The Basic-Clinical Partnerships Research Grant program at the University of Arizona Cancer Center, currently led by Marty Pagel, PhD, supports collaborative translational research pilot projects. This funding mechanism, supported by the UA Cancer Center Support Grant (number CA023074), is designed to promote translational research projects that are led by both a basic scientist and a clinician.
Grant recipients were chosen by a scientific review committee comprised of University of Arizona faculty, and the grant distribution for 2013 and 2014 will fund six teams of investigators for a total of $241,000. Funded topics include breast cancer, ovarian cancer, brain cancer, myeloma bone disease, and lymphoma. The researchers and their projects are:
Pavani Chalasani, MD, MPH, Assistant Professor of Medicine, and Amanda Baker, PharmD, PhD, Research Associate Professor of Medicine and Director. "A single arm Phase II trial to assess association of low BRCA1 protein expression with overall response rate in patients with metastatic breast cancer treated with pegylated liposomal doxorubicin" - Sporadic “BRCAness” may have therapeutic implications, as a predictor for increased sensitivity to DNA damaging agents. There is recent literature suggesting relative resistance of tumors with low BRCA1 protein to agents which act by stabilizing microtubule polymers. If these hypotheses are true, one could propose precision medicine by determining tumor BRCA1 protein expression as a predictive marker for response to different classes of chemotherapy agents. This would potentially optimize patient outcomes, avoid the unwarranted toxicity of chemotherapeutic agents destined to fail quickly, and decrease economic burden to the patient and society. This study is a prospective single arm phase II trial to assess the association of BRCA1 protein expression in the primary tumor with overall response rate in patients with metastatic breast cancer treated with pegylated liposomal doxorubicin. Results of this proposed project can easily form the foundation for a future confirmatory multi-institutional prospective trial.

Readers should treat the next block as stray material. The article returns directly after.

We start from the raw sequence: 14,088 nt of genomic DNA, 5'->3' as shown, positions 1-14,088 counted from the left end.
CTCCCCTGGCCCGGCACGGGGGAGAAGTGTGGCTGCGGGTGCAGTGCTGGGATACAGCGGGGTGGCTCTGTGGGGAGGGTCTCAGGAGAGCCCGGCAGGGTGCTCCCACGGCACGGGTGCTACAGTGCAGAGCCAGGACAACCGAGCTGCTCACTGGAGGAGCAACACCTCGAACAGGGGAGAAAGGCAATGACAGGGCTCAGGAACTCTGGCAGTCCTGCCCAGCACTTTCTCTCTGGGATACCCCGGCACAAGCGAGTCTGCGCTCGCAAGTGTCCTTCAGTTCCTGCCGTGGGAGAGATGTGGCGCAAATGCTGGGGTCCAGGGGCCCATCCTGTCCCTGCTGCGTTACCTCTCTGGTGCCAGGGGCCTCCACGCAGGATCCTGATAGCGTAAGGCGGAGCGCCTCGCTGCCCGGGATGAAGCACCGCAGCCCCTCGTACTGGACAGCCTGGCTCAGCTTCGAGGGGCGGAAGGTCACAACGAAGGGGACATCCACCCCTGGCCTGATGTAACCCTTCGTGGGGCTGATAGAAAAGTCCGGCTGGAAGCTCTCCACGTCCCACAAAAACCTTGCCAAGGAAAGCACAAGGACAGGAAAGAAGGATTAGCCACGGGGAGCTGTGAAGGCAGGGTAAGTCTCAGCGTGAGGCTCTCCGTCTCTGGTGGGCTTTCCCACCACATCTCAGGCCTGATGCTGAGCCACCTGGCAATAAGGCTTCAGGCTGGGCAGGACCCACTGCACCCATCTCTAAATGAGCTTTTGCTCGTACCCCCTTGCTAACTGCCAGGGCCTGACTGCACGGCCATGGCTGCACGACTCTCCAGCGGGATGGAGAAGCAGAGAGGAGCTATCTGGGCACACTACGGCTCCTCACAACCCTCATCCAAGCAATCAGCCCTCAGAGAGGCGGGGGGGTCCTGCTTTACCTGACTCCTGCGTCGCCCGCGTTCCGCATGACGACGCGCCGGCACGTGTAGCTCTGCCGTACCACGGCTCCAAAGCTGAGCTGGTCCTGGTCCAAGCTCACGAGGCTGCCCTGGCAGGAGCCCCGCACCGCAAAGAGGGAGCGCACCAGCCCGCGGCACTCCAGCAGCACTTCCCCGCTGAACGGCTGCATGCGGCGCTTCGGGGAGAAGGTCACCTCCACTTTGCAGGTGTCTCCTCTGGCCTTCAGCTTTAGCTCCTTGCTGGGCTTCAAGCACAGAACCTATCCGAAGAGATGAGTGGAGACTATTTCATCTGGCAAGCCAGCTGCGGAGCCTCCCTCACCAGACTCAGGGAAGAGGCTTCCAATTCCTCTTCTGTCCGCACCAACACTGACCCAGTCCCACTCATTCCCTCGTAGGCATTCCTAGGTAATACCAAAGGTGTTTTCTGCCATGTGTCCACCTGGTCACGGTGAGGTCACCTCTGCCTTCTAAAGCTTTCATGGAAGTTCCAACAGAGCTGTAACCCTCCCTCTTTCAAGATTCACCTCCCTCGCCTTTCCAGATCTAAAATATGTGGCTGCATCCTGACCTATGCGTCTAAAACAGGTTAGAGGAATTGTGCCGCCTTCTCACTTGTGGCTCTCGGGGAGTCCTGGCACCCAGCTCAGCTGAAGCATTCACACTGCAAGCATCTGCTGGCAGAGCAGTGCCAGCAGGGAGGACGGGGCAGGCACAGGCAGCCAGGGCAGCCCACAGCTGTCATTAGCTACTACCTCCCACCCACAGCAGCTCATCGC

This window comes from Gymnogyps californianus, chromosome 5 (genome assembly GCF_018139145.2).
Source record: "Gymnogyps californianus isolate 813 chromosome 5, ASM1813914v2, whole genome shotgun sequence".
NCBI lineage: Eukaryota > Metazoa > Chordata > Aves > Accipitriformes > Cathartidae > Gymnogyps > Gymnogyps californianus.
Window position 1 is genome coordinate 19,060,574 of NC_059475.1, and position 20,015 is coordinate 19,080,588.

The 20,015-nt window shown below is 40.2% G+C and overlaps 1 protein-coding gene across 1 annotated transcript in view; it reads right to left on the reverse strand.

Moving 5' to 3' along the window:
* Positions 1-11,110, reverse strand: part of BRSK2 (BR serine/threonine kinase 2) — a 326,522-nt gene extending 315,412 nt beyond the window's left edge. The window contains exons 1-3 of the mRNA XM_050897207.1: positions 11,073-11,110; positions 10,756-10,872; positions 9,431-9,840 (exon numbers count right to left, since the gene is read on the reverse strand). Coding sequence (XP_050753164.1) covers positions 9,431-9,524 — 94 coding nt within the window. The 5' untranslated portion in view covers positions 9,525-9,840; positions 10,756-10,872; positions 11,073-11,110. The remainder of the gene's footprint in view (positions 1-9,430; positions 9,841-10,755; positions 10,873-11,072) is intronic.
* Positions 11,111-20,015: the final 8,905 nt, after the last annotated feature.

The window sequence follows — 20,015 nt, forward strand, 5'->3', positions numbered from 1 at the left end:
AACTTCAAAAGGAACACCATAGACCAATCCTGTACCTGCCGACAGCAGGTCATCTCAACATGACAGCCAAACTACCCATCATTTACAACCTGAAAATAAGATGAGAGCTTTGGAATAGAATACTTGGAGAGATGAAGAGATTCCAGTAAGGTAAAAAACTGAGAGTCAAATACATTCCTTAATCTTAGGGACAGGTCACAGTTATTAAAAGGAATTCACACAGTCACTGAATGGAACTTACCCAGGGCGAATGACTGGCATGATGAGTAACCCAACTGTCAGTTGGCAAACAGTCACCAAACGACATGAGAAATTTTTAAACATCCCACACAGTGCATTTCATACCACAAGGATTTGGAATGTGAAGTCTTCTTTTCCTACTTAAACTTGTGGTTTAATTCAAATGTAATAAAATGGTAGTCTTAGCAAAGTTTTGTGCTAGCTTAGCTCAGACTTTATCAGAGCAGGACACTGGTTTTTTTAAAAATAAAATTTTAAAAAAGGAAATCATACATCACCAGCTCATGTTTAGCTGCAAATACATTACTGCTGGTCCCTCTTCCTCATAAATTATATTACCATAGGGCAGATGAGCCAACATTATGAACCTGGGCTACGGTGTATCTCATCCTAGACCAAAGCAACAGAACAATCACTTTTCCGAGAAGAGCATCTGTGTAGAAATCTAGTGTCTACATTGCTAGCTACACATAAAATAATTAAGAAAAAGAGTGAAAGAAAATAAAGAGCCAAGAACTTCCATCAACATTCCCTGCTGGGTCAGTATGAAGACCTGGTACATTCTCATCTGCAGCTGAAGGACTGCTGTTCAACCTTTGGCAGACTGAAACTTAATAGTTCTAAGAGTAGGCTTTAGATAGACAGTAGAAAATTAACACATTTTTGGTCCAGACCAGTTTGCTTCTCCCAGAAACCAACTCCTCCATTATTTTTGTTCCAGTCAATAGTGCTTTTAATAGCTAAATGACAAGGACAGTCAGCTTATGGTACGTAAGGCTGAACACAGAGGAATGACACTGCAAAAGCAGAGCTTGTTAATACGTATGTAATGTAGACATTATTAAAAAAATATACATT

Guang Yao, PhD, Assistant Professor of Molecular and Cellular Biology, and Wenxin Zheng, MD, Professor of Pathology. "Molecular mechanism of tubal secretory cell expansion and biomarkers for ovarian cancer early detection" - Also supported with research funds from Better Than Ever. Women’s pelvic serous cancer constitutes serous carcinomas of the ovary, fallopian tube and peritoneum. It is now known that the majority of women’s pelvic serous cancers are derived from fallopian tubal epithelial cells. Such understanding has gradually shifted the research focus from the ovary or the ovarian surface epithelia to the tubal epithelial cells. Two different types of epithelial cells are present in tubal mucosa: secretory and ciliated cells. The overgrowth of tubal secretory cells serves as a latent precancer or a common pathway prior to the development into ovarian serous cancer of either low-grade or high-grade. We aim to find the basic cellular and molecular mechanisms leading to the secretory cell expansion (SCE) within the fallopian tubal mucosa, and to apply the mechanistic understanding of tubal SCE for developing early detection markers of ovarian serous cancers.
Jonathan Schatz, MD, Assistant Professor of Medicine, and Soham Puvvada, MD, Assistant Professor of Clinical Medicine. "Cyclin-dependent kinase inhibition as a synthetic lethal approach in high-risk diffuse Large B-Cell Lymphoma with co-expression of c-MYC and BCL2" - Diffuse large B-cell lymphoma (DLBCL) cases that co-express c-MYC and BCL2 have poor prognosis, with five-year overall survival of less than 40 percent, compared with 70 percent in cases that are not double-positive. Development of better therapies requires drugs targeting specific processes necessary for the survival of these tumors. Our preliminary data show a connection between c-MYC expression and increased activity of the cyclin-dependent kinases in double-positive DLBCL. This study will lay the groundwork for evaluation of dinaciclib and similar-drugs in double-positive DLBCL, patients by defining mechanisms and biomarkers of efficacy. The approach, primary investigators, and collaborative environment will permit rapid translation of findings into an investigator-initiated clinical trial of dinaciclib at the UACC during the period of grant funding.